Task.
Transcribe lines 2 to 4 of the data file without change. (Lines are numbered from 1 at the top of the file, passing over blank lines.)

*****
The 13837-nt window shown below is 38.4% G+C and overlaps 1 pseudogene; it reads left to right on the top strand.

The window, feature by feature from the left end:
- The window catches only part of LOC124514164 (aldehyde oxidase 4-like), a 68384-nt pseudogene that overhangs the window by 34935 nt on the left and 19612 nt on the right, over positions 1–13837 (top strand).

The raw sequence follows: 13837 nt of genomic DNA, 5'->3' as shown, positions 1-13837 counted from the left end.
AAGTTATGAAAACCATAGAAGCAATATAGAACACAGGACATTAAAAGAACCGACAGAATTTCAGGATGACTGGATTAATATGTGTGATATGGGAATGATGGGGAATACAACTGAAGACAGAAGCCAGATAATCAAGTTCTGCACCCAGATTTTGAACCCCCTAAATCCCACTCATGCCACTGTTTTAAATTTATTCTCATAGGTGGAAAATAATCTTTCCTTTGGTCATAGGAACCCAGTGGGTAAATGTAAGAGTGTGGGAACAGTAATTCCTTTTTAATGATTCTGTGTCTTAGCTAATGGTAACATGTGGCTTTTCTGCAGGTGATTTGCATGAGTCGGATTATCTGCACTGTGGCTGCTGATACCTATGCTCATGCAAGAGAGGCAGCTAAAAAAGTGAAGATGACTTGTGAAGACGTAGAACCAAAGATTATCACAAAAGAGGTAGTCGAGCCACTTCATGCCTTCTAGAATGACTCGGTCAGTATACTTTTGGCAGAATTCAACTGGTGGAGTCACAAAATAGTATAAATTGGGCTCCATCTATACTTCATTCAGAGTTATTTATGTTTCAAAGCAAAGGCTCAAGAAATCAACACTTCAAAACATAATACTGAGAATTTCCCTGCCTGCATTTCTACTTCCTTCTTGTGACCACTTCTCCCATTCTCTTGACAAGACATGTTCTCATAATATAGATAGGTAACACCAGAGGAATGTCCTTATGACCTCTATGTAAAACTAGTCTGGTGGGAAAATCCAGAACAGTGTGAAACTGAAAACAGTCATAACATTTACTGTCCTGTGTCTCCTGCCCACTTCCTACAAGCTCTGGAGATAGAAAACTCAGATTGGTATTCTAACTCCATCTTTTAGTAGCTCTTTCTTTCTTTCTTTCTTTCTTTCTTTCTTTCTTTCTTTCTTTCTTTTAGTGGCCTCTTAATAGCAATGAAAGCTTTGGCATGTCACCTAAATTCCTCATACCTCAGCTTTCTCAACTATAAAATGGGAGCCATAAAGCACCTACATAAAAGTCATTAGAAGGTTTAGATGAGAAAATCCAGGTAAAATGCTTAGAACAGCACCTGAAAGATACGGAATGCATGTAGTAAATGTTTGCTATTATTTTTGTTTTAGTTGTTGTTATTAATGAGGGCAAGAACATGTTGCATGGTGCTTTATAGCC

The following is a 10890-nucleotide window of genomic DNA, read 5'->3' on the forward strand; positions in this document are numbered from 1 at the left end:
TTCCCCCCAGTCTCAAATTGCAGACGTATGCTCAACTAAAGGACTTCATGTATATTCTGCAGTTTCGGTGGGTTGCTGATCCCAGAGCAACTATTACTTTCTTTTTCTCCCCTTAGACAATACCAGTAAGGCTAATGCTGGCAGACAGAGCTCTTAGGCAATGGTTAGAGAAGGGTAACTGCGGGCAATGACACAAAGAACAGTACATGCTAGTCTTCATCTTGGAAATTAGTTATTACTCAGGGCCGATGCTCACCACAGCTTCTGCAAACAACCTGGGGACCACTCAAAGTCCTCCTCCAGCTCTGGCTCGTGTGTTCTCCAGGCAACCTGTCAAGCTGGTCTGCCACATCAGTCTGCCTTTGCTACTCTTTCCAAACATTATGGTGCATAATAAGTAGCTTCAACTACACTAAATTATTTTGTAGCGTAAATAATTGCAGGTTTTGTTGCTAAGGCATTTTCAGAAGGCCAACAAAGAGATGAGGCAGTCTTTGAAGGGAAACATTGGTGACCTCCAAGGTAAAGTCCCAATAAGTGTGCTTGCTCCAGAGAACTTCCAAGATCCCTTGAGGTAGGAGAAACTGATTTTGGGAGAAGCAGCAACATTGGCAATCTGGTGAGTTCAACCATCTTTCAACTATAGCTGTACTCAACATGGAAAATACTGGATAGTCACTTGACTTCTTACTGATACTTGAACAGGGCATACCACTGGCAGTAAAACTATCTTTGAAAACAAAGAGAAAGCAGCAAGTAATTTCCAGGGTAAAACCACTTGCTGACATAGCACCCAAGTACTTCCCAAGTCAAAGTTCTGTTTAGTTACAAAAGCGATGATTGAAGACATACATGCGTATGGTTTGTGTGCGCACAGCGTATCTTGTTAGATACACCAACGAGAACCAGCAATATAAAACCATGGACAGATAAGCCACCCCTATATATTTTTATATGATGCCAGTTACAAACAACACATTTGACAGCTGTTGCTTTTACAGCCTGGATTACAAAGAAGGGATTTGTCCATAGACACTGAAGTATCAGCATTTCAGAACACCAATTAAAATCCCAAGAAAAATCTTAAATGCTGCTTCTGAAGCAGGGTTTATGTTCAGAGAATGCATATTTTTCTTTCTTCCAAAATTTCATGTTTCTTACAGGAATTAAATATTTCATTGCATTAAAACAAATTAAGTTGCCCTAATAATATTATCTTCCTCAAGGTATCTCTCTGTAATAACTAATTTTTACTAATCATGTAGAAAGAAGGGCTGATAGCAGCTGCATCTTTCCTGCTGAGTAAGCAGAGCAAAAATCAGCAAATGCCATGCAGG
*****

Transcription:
The window, feature by feature from the left end:
- The window catches only part of LOC124514164 (aldehyde oxidase 4-like), a 68384-nt pseudogene that overhangs the window by 34935 nt on the left and 19612 nt on the right, over positions 1–13837 (top strand).

The raw sequence follows: 13837 nt of genomic DNA, 5'->3' as shown, positions 1-13837 counted from the left end.